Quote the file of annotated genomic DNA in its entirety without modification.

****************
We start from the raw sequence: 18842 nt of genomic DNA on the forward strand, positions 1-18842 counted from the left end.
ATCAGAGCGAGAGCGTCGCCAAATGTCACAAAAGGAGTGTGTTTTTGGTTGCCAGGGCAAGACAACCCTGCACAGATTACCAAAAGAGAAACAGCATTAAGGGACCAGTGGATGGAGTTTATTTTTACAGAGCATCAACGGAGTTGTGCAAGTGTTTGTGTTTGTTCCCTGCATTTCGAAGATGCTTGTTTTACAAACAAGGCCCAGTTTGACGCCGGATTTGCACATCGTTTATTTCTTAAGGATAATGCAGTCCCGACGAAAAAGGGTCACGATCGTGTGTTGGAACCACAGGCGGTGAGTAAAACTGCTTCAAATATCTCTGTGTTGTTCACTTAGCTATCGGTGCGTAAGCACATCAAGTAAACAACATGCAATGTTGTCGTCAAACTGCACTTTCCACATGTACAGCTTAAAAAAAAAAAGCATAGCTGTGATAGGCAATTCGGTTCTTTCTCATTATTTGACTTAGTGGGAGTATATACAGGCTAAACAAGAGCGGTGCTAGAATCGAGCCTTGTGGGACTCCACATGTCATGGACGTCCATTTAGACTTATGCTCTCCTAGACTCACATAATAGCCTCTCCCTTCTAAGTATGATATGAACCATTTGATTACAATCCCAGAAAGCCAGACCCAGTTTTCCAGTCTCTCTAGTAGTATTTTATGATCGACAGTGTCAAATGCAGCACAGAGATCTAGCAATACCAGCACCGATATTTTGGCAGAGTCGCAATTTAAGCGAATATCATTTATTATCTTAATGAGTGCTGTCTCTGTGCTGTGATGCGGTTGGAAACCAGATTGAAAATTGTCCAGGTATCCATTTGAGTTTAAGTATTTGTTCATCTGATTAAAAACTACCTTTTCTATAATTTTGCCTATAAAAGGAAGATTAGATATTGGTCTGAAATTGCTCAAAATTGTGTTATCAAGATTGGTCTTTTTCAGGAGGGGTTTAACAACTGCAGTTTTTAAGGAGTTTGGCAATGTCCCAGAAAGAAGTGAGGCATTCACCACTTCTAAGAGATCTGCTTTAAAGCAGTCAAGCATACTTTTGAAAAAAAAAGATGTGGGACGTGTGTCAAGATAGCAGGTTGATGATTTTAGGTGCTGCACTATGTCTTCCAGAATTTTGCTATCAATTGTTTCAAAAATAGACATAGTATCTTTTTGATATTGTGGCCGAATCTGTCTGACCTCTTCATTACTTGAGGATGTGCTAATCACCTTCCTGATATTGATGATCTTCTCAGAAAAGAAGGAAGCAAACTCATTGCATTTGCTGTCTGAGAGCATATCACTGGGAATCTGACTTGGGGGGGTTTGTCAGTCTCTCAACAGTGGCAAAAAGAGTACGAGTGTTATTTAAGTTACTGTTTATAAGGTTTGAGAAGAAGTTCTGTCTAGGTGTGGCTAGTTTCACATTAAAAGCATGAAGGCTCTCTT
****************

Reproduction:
We start from the raw sequence: 18842 nt of genomic DNA on the forward strand, positions 1-18842 counted from the left end.
ATCAGAGCGAGAGCGTCGCCAAATGTCACAAAAGGAGTGTGTTTTTGGTTGCCAGGGCAAGACAACCCTGCACAGATTACCAAAAGAGAAACAGCATTAAGGGACCAGTGGATGGAGTTTATTTTTACAGAGCATCAACGGAGTTGTGCAAGTGTTTGTGTTTGTTCCCTGCATTTCGAAGATGCTTGTTTTACAAACAAGGCCCAGTTTGACGCCGGATTTGCACATCGTTTATTTCTTAAGGATAATGCAGTCCCGACGAAAAAGGGTCACGATCGTGTGTTGGAACCACAGGCGGTGAGTAAAACTGCTTCAAATATCTCTGTGTTGTTCACTTAGCTATCGGTGCGTAAGCACATCAAGTAAACAACATGCAATGTTGTCGTCAAACTGCACTTTCCACATGTACAGCTTAAAAAAAAAAAGCATAGCTGTGATAGGCAATTCGGTTCTTTCTCATTATTTGACTTAGTGGGAGTATATACAGGCTAAACAAGAGCGGTGCTAGAATCGAGCCTTGTGGGACTCCACATGTCATGGACGTCCATTTAGACTTATGCTCTCCTAGACTCACATAATAGCCTCTCCCTTCTAAGTATGATATGAACCATTTGATTACAATCCCAGAAAGCCAGACCCAGTTTTCCAGTCTCTCTAGTAGTATTTTATGATCGACAGTGTCAAATGCAGCACAGAGATCTAGCAATACCAGCACCGATATTTTGGCAGAGTCGCAATTTAAGCGAATATCATTTATTATCTTAATGAGTGCTGTCTCTGTGCTGTGATGCGGTTGGAAACCAGATTGAAAATTGTCCAGGTATCCATTTGAGTTTAAGTATTTGTTCATCTGATTAAAAACTACCTTTTCTATAATTTTGCCTATAAAAGGAAGATTAGATATTGGTCTGAAATTGCTCAAAATTGTGTTATCAAGATTGGTCTTTTTCAGGAGGGGTTTAACAACTGCAGTTTTTAAGGAGTTTGGCAATGTCCCAGAAAGAAGTGAGGCATTCACCACTTCTAAGAGATCTGCTTTAAAGCAGTCAAGCATACTTTTGAAAAAAAAAGATGTGGGACGTGTGTCAAGATAGCAGGTTGATGATTTTAGGTGCTGCACTATGTCTTCCAGAATTTTGCTATCAATTGTTTCAAAAATAGACATAGTATCTTTTTGATATTGTGGCCGAATCTGTCTGACCTCTTCATTACTTGAGGATGTGCTAATCACCTTCCTGATATTGATGATCTTCTCAGAAAAGAAGGAAGCAAACTCATTGCATTTGCTGTCTGAGAGCATATCACTGGGAATCTGACTTGGGGGGGTTTGTCAGTCTCTCAACAGTGGCAAAAAGAGTACGAGTGTTATTTAAGTTACTGTTTATAAGGTTTGAGAAGAAGTTCTGTCTAGGTGTGGCTAGTTTCACATTAAAAGCATGAAGGCTCTCTT